As a savvy marketer, you don’t want your client’s brand to jump into everyone else’s stream. You either want to be the first to jump or the one that introduces the next big thing to the world. The only way I see jumping in as worth while is if you truly bring something original to the table… something unexpected or someone unexpected.
Now if Coke pays Filthy Frank and his crew a few million to sit down at the table, recreate the process of how and why they did what they did, with a funny twist that proclaims Coke was at the root of this viral dance phenomenon, well… now we’re talking money. That in and of itself would be a closing statement for the Harlem movement… a brand that adopts the Harlem Shake in a unique fashion and implies that their brand is the very reason behind this massive sensation… because the brand itself is a sensation.
With all that being said, it still doesn’t mean Coke, or any big company for that matter, will actually go ahead and make such a video. The truth of the matter is if you haven’t done it already, and your resources are limited, why waste them on the Harlem Shake this late in the game?
Recently, one of the interns here at Optimum7 asked me for help on a paper for their E-marketing class. The subject was “How to Make an Idea Go Viral”. The professor followed up by saying, “If you nail this, I suggest you don’t give me the paper and quit college right away”. Well, he is right… if you have the secret formula to making anything go “viral”, you can make Don Draper look like a rookie next to you. The truth is, there is no such thing as a “formula” to make something go viral… not yet at least. Theoretically speaking, however, with the right resources and the right approach, anything can go “viral.”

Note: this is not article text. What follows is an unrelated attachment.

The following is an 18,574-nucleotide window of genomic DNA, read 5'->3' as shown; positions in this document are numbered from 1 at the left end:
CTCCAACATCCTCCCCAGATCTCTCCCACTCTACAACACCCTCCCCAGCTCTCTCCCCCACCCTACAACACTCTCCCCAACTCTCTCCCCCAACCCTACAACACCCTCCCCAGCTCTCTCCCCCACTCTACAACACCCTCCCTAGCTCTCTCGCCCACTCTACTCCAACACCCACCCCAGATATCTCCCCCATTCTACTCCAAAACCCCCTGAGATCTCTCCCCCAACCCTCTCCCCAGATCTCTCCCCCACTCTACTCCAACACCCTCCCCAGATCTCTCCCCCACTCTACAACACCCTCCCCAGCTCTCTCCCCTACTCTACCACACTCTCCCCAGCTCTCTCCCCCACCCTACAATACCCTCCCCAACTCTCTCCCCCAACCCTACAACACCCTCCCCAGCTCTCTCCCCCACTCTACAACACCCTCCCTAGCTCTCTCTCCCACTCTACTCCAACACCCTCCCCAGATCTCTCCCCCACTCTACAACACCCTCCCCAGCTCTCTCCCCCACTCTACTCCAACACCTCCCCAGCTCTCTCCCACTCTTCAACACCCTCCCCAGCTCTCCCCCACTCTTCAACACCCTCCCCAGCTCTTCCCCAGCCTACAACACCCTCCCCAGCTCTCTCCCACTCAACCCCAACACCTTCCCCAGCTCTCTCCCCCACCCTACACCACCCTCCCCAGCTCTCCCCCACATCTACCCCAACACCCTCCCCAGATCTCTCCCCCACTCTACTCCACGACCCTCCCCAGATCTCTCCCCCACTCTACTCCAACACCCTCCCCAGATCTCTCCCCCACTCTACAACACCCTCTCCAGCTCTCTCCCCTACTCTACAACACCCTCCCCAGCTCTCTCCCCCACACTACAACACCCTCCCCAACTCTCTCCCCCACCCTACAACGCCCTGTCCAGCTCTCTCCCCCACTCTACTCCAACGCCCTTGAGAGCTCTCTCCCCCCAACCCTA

Think about it… the Harlem Shake has been around for over ten years, but only recently did it really take off and go viral. Ask yourself why? And ask yourself who jumped on the bandwagon first? Study the effect it had for each different brand. One brand can be the catalyst for twenty others to do so, each and every one with a different agenda in mind. When the Miami Heat jumped on the bandwagon, it automatically became a lot “cooler” for a specific demographic. When Google and Facebook did it, it appealed to a completely different set of people.
Now with all of this said, the question mark hanging over many marketers heads about the Harlem Shake is plain and simple… “How can I get an idea to go viral?” The exact same question some wise university professor is using hundreds of students to get answers from!
Ideas, Ideas, Ideas
Do you have ideas floating through your head? Do you have the resources to get a project going? Ideas are just ideas and plans mean nothing without the proper execution. This is when you Contact Us.
Now I would like to ask all of you the following:
- What is YOUR take on the Harlem Shake?
- Why do you think it went viral?
- What have you learned from it from a marketing perspective?
Looking forward to reading everyone’s thoughts!